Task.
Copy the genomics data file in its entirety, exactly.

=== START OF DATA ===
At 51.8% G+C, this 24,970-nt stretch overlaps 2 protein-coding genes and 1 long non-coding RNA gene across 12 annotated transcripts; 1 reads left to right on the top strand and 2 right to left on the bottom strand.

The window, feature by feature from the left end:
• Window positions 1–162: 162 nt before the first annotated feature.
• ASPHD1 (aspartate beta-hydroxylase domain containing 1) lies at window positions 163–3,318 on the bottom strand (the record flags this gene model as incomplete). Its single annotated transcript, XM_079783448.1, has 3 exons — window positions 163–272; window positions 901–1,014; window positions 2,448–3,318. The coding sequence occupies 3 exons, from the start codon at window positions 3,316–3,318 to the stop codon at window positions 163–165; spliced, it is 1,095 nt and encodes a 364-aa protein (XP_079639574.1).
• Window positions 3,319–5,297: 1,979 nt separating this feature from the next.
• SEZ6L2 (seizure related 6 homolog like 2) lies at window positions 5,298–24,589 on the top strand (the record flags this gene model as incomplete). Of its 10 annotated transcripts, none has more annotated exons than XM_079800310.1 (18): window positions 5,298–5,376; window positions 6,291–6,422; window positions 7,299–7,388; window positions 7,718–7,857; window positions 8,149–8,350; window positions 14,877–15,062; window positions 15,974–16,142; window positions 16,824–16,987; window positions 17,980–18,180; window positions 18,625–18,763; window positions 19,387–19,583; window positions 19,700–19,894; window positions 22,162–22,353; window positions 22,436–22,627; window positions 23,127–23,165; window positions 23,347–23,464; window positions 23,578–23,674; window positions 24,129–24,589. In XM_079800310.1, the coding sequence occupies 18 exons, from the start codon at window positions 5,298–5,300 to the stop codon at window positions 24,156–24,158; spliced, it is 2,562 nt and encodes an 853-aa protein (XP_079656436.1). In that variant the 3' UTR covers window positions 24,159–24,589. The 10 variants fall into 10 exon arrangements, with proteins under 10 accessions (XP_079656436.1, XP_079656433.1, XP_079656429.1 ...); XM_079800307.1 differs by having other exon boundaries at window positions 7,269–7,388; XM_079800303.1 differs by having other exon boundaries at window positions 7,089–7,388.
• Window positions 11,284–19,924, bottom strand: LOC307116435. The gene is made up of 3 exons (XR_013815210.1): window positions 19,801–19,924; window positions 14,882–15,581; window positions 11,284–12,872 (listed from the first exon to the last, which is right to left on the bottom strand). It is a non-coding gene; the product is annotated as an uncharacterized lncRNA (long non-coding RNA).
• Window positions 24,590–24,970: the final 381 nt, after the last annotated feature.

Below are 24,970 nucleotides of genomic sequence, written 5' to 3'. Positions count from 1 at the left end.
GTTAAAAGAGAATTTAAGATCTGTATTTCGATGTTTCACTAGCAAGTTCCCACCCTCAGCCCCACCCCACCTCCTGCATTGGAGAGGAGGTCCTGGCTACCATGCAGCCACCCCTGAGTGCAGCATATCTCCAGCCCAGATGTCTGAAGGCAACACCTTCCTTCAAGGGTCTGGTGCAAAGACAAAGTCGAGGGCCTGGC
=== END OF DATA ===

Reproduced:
At 51.8% G+C, this 24,970-nt stretch overlaps 2 protein-coding genes and 1 long non-coding RNA gene across 12 annotated transcripts; 1 reads left to right on the top strand and 2 right to left on the bottom strand.

The window, feature by feature from the left end:
• Window positions 1–162: 162 nt before the first annotated feature.
• ASPHD1 (aspartate beta-hydroxylase domain containing 1) lies at window positions 163–3,318 on the bottom strand (the record flags this gene model as incomplete). Its single annotated transcript, XM_079783448.1, has 3 exons — window positions 163–272; window positions 901–1,014; window positions 2,448–3,318. The coding sequence occupies 3 exons, from the start codon at window positions 3,316–3,318 to the stop codon at window positions 163–165; spliced, it is 1,095 nt and encodes a 364-aa protein (XP_079639574.1).
• Window positions 3,319–5,297: 1,979 nt separating this feature from the next.
• SEZ6L2 (seizure related 6 homolog like 2) lies at window positions 5,298–24,589 on the top strand (the record flags this gene model as incomplete). Of its 10 annotated transcripts, none has more annotated exons than XM_079800310.1 (18): window positions 5,298–5,376; window positions 6,291–6,422; window positions 7,299–7,388; window positions 7,718–7,857; window positions 8,149–8,350; window positions 14,877–15,062; window positions 15,974–16,142; window positions 16,824–16,987; window positions 17,980–18,180; window positions 18,625–18,763; window positions 19,387–19,583; window positions 19,700–19,894; window positions 22,162–22,353; window positions 22,436–22,627; window positions 23,127–23,165; window positions 23,347–23,464; window positions 23,578–23,674; window positions 24,129–24,589. In XM_079800310.1, the coding sequence occupies 18 exons, from the start codon at window positions 5,298–5,300 to the stop codon at window positions 24,156–24,158; spliced, it is 2,562 nt and encodes an 853-aa protein (XP_079656436.1). In that variant the 3' UTR covers window positions 24,159–24,589. The 10 variants fall into 10 exon arrangements, with proteins under 10 accessions (XP_079656436.1, XP_079656433.1, XP_079656429.1 ...); XM_079800307.1 differs by having other exon boundaries at window positions 7,269–7,388; XM_079800303.1 differs by having other exon boundaries at window positions 7,089–7,388.
• Window positions 11,284–19,924, bottom strand: LOC307116435. The gene is made up of 3 exons (XR_013815210.1): window positions 19,801–19,924; window positions 14,882–15,581; window positions 11,284–12,872 (listed from the first exon to the last, which is right to left on the bottom strand). It is a non-coding gene; the product is annotated as an uncharacterized lncRNA (long non-coding RNA).
• Window positions 24,590–24,970: the final 381 nt, after the last annotated feature.

Below are 24,970 nucleotides of genomic sequence, written 5' to 3'. Positions count from 1 at the left end.
GTTAAAAGAGAATTTAAGATCTGTATTTCGATGTTTCACTAGCAAGTTCCCACCCTCAGCCCCACCCCACCTCCTGCATTGGAGAGGAGGTCCTGGCTACCATGCAGCCACCCCTGAGTGCAGCATATCTCCAGCCCAGATGTCTGAAGGCAACACCTTCCTTCAAGGGTCTGGTGCAAAGACAAAGTCGAGGGCCTGGC